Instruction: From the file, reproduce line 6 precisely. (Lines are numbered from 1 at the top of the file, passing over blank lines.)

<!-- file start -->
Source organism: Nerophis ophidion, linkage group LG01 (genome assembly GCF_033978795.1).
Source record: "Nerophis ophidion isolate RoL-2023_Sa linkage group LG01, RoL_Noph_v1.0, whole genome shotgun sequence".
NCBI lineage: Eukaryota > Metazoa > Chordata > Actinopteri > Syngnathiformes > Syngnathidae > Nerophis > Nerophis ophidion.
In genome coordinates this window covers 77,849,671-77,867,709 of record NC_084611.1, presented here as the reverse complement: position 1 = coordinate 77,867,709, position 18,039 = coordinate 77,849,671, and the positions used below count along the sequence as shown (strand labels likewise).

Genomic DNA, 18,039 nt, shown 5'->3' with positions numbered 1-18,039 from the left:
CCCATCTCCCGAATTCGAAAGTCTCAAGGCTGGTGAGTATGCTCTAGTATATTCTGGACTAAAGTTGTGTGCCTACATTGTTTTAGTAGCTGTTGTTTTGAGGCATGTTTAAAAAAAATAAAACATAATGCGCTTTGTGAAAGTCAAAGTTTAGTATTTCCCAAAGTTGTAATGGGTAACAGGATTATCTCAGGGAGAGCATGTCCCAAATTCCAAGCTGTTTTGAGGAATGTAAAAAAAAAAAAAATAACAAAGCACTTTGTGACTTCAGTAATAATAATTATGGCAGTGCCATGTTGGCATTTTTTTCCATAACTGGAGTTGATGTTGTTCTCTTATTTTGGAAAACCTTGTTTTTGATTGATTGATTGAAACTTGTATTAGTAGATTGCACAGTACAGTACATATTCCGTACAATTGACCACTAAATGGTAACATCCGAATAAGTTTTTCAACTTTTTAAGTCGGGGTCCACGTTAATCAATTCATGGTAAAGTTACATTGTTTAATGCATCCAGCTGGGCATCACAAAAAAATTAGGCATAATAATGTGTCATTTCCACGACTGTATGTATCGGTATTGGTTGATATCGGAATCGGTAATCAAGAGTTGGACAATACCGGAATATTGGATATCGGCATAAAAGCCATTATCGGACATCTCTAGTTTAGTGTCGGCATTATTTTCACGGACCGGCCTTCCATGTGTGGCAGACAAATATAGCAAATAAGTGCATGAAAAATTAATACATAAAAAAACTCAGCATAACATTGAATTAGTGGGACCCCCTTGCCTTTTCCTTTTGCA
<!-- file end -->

CCCATCTCCCGAATTCGAAAGTCTCAAGGCTGGTGAGTATGCTCTAGTATATTCTGGACTAAAGTTGTGTGCCTACATTGTTTTAGTAGCTGTTGTTTTGAGGCATGTTTAAAAAAAATAAAACATAATGCGCTTTGTGAAAGTCAAAGTTTAGTATTTCCCAAAGTTGTAATGGGTAACAGGATTATCTCAGGGAGAGCATGTCCCAAATTCCAAGCTGTTTTGAGGAATGTAAAAAAAAAAAAAATAACAAAGCACTTTGTGACTTCAGTAATAATAATTATGGCAGTGCCATGTTGGCATTTTTTTCCATAACTGGAGTTGATGTTGTTCTCTTATTTTGGAAAACCTTGTTTTTGATTGATTGATTGAAACTTGTATTAGTAGATTGCACAGTACAGTACATATTCCGTACAATTGACCACTAAATGGTAACATCCGAATAAGTTTTTCAACTTTTTAAGTCGGGGTCCACGTTAATCAATTCATGGTAAAGTTACATTGTTTAATGCATCCAGCTGGGCATCACAAAAAAATTAGGCATAATAATGTGTCATTTCCACGACTGTATGTATCGGTATTGGTTGATATCGGAATCGGTAATCAAGAGTTGGACAATACCGGAATATTGGATATCGGCATAAAAGCCATTATCGGACATCTCTAGTTTAGTGTCGGCATTATTTTCACGGACCGGCCTTCCATGTGTGGCAGACAAATATAGCAAATAAGTGCATGAAAAATTAATACATAAAAAAACTCAGCATAACATTGAATTAGTGGGACCCCCTTGCCTTTTCCTTTTGCA